4. The SJC recognised today that the Janitorial Programme works well in a number of areas. Why then did they describe the whole programme as failure?

    The SJC has always held that the janitorial service has the potential for improving access to clean and safe sanitation. As the social audit report shows, its implementation however is haphazard and inconsistent. As currently implemented, the janitorial service is failing to ensure decent sanitation – a missed opportunity for the City and residents. It is the City’s obligation to deliver clean, safe and dignified sanitation for all. The fact that some residents may be getting a better service is no comfort to residents whose toilets are still dirty and unusable.

  5. How much did the SJC spend on their ‘social audit’? What were the salaries paid for this exercise and what is the percentage of funds obtained for this initiative relative to their overall budget?

    On 14 July 2014, the Mayor’s Chief of Staff, Paul Boughey wrote to the SJC requesting its ‘financial reports’. We obliged Mr Boughey. Our annual financial statements are available to anyone who wishes to see them.

    On 17 July 2014, financial information from the statements then appeared in a press statement from the Mayor herself, attacking the SJC and the findings of the South African Human Rights Commission report into the Mshengu matter. The Mayor made unsubstantiated allegations that we “deliberately misrepresent information” in order to attract funding.

    The City of Cape Town has in this way repeatedly attempted to deflect the question away from service delivery and onto the SJC itself. One strategy that the City uses is to suggest that the SJC is trying to get publicity to cover its salaried staff and operational budget. We should call this by what it is – blatant attempts at intimidation. Similar strategies were adopted by Thabo Mbeki’s regime and other denialists against the Treatment Action Campaign.

    We would be interested to know if the Mayor’s office or MAYCO members regularly make such direct requests for financial information, including Cllr Sonnenberg’s request for salary information, of other civil society organisations in the city in which it governs. We refuse to be intimidated in this way.

  6. Does the SJC recognise that the City has invested heavily in expanding access to decent sanitation, which sees Cape Town having 100% access, while most other cities have thousands of residents with no access to any sanitation at all?

    The SJC commended the City for rolling out the janitorial service. However, we remain shocked at the outright denial of the urgency and scale of sanitation needs in Cape Town’s informal settlements.

    Regarding the figure of 100%: In making this claim, the City cites a report by the Department of Performance Monitoring and Evaluation (DPME) and the Department of Water Affairs (DWA) commissioned by the South African Human Rights Commission (SAHRC) for its national investigation and report on sanitation.

    In its final report however, the SAHRC is clear regarding the problems with the empirical claims of the DPME/DWA report. The SAHRC openly discusses the serious discrepancies in the reported numbers and particularly the difficulties in establishing where the DPME/DWA got its data. It notes that the overall findings of universal access in the Western Cape and Gauteng are extremely difficult to understand in light of all available data, site visits, and public hearings.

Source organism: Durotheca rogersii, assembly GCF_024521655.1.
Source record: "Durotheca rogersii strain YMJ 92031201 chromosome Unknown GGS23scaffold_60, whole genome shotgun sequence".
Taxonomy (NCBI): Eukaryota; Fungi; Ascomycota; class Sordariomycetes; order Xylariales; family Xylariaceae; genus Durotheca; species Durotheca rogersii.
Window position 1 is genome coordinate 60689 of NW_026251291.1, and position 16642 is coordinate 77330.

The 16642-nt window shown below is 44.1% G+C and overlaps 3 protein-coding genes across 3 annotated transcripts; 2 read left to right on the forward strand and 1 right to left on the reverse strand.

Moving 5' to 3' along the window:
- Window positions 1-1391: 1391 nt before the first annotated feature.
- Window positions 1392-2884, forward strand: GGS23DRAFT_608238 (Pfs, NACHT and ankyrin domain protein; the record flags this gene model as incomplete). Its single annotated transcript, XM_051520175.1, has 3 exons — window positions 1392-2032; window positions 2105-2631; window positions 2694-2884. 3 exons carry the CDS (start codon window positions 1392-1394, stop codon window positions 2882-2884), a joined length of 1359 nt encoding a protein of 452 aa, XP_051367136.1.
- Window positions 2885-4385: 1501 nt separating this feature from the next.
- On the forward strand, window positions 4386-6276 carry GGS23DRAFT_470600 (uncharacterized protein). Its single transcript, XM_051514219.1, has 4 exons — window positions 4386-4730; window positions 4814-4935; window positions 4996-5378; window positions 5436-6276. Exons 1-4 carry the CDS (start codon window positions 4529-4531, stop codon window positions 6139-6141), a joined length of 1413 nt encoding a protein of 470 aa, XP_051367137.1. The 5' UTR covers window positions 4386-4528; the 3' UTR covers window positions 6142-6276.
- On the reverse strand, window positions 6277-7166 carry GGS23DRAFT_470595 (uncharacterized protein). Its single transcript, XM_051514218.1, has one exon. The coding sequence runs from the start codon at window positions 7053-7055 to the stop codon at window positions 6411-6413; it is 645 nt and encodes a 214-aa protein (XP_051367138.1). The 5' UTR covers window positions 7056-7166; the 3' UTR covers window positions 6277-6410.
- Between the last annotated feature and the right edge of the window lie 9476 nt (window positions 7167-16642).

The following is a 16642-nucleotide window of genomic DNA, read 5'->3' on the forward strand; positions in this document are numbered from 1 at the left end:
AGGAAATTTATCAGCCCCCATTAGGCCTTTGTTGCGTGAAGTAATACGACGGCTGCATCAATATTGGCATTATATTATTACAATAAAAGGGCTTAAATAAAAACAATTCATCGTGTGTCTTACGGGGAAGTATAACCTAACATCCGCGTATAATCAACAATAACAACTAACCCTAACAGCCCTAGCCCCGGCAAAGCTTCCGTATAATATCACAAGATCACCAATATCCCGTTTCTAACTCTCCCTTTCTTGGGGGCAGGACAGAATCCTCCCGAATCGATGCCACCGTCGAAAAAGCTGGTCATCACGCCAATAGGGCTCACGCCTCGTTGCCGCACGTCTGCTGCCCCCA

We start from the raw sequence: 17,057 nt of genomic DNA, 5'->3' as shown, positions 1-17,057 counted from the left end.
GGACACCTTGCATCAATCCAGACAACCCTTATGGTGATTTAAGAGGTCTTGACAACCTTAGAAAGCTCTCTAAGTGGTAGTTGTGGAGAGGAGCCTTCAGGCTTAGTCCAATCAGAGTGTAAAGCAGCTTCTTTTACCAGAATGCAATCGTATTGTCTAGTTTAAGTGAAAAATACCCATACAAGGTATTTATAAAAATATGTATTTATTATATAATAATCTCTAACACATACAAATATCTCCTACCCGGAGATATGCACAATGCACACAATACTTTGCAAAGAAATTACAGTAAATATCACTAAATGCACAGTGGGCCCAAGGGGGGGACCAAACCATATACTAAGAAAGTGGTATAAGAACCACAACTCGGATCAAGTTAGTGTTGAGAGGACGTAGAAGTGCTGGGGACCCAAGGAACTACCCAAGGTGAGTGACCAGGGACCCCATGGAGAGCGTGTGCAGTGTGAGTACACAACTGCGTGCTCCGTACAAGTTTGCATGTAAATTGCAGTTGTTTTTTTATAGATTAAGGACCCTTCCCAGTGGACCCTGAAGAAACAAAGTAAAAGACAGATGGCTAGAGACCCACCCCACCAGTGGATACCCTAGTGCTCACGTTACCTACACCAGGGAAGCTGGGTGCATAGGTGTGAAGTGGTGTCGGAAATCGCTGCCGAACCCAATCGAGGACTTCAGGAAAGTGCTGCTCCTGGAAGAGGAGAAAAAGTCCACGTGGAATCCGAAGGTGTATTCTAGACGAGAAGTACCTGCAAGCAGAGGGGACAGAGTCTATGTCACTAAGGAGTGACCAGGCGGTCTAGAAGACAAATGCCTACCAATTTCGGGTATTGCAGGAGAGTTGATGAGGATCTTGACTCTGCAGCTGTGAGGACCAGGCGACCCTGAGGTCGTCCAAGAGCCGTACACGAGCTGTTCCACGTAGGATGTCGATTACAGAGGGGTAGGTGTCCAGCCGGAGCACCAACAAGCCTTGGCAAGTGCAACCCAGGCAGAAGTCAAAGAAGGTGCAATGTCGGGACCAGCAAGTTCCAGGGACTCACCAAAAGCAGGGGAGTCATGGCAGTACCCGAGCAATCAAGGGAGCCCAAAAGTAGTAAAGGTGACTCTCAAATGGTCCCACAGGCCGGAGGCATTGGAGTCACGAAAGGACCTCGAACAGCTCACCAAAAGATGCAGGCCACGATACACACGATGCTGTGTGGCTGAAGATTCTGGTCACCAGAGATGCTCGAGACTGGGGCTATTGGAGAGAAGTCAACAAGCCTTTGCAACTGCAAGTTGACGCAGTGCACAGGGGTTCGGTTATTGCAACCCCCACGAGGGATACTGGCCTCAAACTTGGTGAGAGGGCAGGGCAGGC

The 2011 census shows that roughly 30,000 homes (over 100,000 people) have no access to sanitation in Cape Town, just under 50,000 households (over 150,000 people) use bucket latrines and the City’s own data in its Water Services Development Plan shows that nearly 80,000 homes (nearly 300,000 people) living in informal settlements have ‘inadequate access’ to sanitation. Africa Check did a comprehensive report on the City’s claims, finding that the City was wrong.

    References for these figures are available in our fact sheet, ‘Common Claims by the City of Cape Town’, online here.

  7. The SJC referenced their 2013 solid waste audit, but the City has yet to see these findings. Why have they not shared these?

    The preliminary findings were released publicly in October 2013 and provided to the City officials who were available at the public hearing including Cllr Sonnenberg. We acknowledge that we have not sent the final refuse collection and area cleaning social audit report to the City as yet. This was due to urgent circumstances in relation to our work, particularly that of the O’Regan-Pikoli Commission of Inquiry into policing in Khayelitsha. We will make the final report available to the City before the end of the month. We are unclear as to what Cllr Sonnenberg refers to in regard to his allegation that we circulated “inaccurate information” during that social audit. We stand by the findings.

False allegations regarding data

We also note false allegations made by Cllr Sonnenberg that the SJC ignored requests from the City for data from the janitorial service social audit. In email correspondence to Cllr Sonnenberg’s office (specifically to Andrea De Ujfalussy) on 4 August 2014, we did in fact respond to this request and explain that data would be put online with the release of the report. The data was released with the report as promised.

We trust that Cllr Sonnenberg will now uphold his responsibilities as MAYCO member for Utility Services, begin to engage constructively on the janitorial and other sanitation services, and work towards improving access to clean, safe, and dignified sanitation for all. DM

Notywala and Kramer work for the SJC.